Sorry, didn't bother to check out the specifics on the online class. What do you get for it besides (hopefully) knowledge gained? Some college credit? Do you get a certificate, or is it part of a certificate program?

 

As a tangent to what Jeremy pointed out, paper credentials like certificates and degrees don't help you get gigs like they do in other fields, with the exception of teaching. Still, it would be nice to have something for your troubles in case you need a resume builder. Saying you earned a piece of paper is a little stronger than just saying you took a class.

 

If you just want the knowledge, then Luke's 12 years of private lessons are probably a better deal, provided the instructor(s) can provide the same content (and more).

Link to comment
Share on other sites

I would love to go to a music school. I don't think the wifey and kids would appreciate it to much. I take lessons with an instructor that I think is good, but he is the only one that I have ever been to. All of the lesson givers in the area are full or mainly teach g****r. I started to play the bass late seeing that I am 30. I enjoy it and am happy with my progress, but I want to learn faster. Maybe I am getting ahead of myself, but I like to play.

How do you sign a computer screen?

 

 

Link to comment
Share on other sites

If yo think you need more, I would suggest travelling to a quality bass teacher (maybe in a big city) once a month or so (or less). You'll get plenty of stuff to work on. I'm still working on/digesting stuff from my last class over a year ago!

Otherwise, explain your goals to your local teacher and get him to break it down into a few lessons. Also, if you want to learn theory, you could learn it from a good g****r teacher, saxophonist, trumpeter or whatever.

Link to comment
Share on other sites

30 ... still young! ;)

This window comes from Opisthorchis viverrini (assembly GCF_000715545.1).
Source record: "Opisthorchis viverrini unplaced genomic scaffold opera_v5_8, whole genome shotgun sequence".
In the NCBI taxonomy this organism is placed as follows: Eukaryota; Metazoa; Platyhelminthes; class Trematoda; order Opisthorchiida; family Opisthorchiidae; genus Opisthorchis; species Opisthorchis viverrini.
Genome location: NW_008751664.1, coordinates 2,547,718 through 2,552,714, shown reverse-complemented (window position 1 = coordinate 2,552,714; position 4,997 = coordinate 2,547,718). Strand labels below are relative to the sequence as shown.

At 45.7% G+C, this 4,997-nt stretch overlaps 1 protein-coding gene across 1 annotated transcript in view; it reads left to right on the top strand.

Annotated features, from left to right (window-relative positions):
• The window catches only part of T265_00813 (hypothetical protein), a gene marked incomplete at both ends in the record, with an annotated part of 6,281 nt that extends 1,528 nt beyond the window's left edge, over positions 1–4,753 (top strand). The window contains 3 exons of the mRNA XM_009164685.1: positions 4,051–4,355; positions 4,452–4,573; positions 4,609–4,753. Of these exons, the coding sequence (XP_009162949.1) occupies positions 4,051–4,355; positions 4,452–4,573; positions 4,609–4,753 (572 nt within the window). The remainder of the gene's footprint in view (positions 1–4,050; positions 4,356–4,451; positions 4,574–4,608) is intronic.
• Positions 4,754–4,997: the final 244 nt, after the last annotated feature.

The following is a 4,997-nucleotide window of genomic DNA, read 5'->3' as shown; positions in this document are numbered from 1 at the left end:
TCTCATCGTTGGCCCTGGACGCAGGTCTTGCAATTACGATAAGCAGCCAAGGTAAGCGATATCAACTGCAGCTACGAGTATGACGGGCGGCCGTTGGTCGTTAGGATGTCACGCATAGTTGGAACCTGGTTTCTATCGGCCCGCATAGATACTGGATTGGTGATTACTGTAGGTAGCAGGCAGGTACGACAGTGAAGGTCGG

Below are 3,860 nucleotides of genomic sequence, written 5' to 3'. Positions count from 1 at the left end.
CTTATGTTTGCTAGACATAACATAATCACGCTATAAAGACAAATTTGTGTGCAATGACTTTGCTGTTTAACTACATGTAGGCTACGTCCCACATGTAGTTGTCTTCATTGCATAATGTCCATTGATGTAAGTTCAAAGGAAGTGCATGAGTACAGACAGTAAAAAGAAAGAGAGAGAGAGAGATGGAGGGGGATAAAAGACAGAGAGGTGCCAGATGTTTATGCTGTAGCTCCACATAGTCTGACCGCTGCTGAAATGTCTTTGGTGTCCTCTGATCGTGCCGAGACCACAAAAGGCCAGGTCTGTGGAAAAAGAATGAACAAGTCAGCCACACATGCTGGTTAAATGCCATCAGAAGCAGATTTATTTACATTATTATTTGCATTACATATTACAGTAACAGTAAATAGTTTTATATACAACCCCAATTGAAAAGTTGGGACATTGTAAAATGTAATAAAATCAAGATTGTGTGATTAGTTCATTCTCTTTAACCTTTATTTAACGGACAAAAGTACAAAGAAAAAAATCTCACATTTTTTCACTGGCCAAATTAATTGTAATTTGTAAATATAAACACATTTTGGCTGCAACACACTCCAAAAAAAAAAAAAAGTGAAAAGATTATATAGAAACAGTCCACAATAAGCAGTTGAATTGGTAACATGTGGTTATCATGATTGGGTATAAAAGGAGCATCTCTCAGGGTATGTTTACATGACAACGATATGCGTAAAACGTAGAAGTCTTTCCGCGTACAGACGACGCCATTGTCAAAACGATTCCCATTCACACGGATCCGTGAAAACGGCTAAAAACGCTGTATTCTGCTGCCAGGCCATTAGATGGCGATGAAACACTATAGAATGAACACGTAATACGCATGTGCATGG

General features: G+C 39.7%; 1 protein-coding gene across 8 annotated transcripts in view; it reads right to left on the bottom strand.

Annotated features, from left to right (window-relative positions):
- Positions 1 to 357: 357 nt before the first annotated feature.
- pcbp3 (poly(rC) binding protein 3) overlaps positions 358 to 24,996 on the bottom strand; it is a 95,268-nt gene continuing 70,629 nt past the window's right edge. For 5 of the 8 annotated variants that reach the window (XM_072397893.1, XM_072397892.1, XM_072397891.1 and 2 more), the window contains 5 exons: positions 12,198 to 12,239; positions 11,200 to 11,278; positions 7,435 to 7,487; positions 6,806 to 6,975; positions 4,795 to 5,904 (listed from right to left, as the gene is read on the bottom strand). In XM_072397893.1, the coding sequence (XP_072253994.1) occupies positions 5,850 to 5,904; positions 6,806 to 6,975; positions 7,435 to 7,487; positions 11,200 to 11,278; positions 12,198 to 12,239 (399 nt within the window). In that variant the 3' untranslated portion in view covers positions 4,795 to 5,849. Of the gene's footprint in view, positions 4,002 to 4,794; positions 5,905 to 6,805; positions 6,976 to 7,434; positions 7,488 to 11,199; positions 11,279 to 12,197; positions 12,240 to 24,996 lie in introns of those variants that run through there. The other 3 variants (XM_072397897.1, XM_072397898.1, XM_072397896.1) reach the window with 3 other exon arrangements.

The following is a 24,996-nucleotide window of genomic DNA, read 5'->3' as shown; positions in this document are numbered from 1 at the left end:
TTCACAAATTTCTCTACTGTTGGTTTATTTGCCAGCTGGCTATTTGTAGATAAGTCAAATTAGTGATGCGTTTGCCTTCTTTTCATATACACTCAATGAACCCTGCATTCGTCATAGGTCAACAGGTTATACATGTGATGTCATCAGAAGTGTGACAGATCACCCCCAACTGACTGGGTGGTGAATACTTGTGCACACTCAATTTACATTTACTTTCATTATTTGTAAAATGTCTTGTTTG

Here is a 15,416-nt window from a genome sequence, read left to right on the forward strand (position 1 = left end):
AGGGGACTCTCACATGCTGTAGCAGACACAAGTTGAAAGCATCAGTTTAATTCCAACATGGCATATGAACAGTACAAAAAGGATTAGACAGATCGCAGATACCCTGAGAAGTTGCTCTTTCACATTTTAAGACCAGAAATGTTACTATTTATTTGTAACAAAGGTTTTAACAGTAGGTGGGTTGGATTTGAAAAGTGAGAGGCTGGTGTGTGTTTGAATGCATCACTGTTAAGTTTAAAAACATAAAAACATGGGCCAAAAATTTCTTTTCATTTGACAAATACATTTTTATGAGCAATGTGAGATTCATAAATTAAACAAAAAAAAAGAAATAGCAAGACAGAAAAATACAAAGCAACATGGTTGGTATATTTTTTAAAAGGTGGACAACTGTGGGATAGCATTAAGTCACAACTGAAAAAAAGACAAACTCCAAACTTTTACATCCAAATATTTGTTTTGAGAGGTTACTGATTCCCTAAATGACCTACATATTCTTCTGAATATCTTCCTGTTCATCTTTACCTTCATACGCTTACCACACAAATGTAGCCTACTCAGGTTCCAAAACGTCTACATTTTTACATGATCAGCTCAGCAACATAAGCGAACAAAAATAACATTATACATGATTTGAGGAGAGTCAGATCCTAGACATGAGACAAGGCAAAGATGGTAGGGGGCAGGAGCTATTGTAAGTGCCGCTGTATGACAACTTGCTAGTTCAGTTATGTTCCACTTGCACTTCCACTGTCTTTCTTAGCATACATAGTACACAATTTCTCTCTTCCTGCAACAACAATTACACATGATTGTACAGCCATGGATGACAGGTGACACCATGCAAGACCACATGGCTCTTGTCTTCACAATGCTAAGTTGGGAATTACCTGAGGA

I don't think you're getting ahead of yourself. You can talk about your goals with your instructor and see if something can be done, and/or you can check out your local community college to see what they have to offer. (It's often easier working with comm. college than a big university, but sometimes you can get a night class at either one.) You should at least be able to make some contacts with other musicians that way. If the Berklee online thing really appeals to you, I don't think there's anything really wrong with it, it's just not the first choice for some of us.

 

Don't forget to join a local band (if you haven't already), even if all you do is jam in someone's garage. That's a learning experience, too, probably in a more practical and applied way.

Link to comment
Share on other sites

What are your guys opinions on when one is ready to join a band? I have only been playing for 4 months or so. I'm still learning what notes I'm playing. I could probably hang with a newer guitarist or someone new to another instrument for that matter, but how do you know when you are ready. Or, is joining a group a way to really get things going and making more sense. I guess I am going to find out.

 

My local community college does have music courses, I just have a few scheduling conflicts.

How do you sign a computer screen?

 

 

Link to comment
Share on other sites

Go join a band now if you can :thu:

 

Since joining my first band around six months ago, I've learned a great deal - far more than if I had simply been continuing my lessons and playing at home.

 

Not only have I learned a great deal, but I've had a great time, met some really good people, and had a very rewarding part in creating some original music.

 

I can't recommend it highly enough :thu:

Link to comment
Share on other sites

Archived

This topic is now archived and is closed to further replies.

×
×
  • Create New...